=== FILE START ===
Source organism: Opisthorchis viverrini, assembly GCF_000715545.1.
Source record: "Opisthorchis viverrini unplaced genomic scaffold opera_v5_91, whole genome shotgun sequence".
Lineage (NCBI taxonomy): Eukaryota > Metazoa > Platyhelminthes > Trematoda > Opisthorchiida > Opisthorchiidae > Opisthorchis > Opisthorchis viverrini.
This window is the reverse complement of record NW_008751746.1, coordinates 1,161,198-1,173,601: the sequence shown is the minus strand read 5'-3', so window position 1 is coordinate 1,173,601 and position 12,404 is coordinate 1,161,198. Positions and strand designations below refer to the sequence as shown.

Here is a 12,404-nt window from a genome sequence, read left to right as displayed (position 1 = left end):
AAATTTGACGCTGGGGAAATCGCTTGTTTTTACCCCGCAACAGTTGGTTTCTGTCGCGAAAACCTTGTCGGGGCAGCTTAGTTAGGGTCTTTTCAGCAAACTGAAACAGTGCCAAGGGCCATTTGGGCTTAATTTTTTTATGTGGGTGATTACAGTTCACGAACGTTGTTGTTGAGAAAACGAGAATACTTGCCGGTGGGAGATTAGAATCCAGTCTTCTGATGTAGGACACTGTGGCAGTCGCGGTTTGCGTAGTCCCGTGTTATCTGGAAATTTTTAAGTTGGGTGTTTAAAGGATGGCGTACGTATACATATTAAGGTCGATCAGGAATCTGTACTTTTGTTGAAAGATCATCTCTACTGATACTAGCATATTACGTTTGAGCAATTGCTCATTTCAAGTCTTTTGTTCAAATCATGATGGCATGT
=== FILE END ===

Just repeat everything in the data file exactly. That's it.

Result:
Source organism: Opisthorchis viverrini, assembly GCF_000715545.1.
Source record: "Opisthorchis viverrini unplaced genomic scaffold opera_v5_91, whole genome shotgun sequence".
Lineage (NCBI taxonomy): Eukaryota > Metazoa > Platyhelminthes > Trematoda > Opisthorchiida > Opisthorchiidae > Opisthorchis > Opisthorchis viverrini.
This window is the reverse complement of record NW_008751746.1, coordinates 1,161,198-1,173,601: the sequence shown is the minus strand read 5'-3', so window position 1 is coordinate 1,173,601 and position 12,404 is coordinate 1,161,198. Positions and strand designations below refer to the sequence as shown.

Here is a 12,404-nt window from a genome sequence, read left to right as displayed (position 1 = left end):
AAATTTGACGCTGGGGAAATCGCTTGTTTTTACCCCGCAACAGTTGGTTTCTGTCGCGAAAACCTTGTCGGGGCAGCTTAGTTAGGGTCTTTTCAGCAAACTGAAACAGTGCCAAGGGCCATTTGGGCTTAATTTTTTTATGTGGGTGATTACAGTTCACGAACGTTGTTGTTGAGAAAACGAGAATACTTGCCGGTGGGAGATTAGAATCCAGTCTTCTGATGTAGGACACTGTGGCAGTCGCGGTTTGCGTAGTCCCGTGTTATCTGGAAATTTTTAAGTTGGGTGTTTAAAGGATGGCGTACGTATACATATTAAGGTCGATCAGGAATCTGTACTTTTGTTGAAAGATCATCTCTACTGATACTAGCATATTACGTTTGAGCAATTGCTCATTTCAAGTCTTTTGTTCAAATCATGATGGCATGT